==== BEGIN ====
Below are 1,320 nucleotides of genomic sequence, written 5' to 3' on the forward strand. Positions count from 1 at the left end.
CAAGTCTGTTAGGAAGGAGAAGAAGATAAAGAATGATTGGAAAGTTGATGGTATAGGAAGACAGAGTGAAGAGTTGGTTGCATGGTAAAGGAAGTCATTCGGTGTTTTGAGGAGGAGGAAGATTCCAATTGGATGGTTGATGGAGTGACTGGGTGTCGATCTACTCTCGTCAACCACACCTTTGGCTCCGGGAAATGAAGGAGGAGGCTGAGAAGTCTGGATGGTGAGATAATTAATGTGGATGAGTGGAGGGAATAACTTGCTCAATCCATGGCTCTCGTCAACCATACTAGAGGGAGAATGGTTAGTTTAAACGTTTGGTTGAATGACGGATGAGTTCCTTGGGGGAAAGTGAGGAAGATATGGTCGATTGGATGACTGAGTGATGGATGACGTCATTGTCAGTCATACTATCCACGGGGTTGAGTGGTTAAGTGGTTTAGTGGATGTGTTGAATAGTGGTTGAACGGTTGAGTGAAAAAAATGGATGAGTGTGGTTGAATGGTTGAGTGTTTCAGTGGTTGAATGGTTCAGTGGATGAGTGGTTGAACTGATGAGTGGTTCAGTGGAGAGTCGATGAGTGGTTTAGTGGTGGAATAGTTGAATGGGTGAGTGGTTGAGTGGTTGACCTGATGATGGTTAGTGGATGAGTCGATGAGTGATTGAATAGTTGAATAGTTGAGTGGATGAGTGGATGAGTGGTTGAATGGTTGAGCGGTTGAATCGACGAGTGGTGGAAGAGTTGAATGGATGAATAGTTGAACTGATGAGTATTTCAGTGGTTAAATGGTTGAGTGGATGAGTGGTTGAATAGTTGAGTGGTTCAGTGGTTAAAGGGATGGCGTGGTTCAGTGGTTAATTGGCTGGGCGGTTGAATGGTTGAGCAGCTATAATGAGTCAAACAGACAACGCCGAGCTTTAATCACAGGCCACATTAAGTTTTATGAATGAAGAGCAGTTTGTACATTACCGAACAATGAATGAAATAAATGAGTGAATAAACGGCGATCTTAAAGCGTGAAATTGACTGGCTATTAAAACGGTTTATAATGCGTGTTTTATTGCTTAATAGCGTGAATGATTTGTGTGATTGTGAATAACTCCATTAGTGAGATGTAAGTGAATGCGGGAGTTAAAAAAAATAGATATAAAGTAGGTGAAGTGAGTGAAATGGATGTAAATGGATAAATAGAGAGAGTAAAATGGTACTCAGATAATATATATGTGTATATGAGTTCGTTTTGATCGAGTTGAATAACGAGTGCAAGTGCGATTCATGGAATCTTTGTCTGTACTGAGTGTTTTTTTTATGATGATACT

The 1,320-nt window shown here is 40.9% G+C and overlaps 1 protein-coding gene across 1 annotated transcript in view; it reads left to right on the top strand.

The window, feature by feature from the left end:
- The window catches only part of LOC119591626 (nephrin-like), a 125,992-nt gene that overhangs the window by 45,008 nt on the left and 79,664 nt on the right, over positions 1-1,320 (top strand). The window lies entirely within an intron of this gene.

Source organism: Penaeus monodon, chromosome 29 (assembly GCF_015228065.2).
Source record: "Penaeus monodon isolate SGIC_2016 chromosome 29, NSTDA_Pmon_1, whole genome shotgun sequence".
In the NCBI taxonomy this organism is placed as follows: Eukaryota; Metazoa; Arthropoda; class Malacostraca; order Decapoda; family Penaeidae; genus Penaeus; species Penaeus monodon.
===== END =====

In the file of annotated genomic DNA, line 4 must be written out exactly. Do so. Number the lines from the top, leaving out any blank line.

The window, feature by feature from the left end: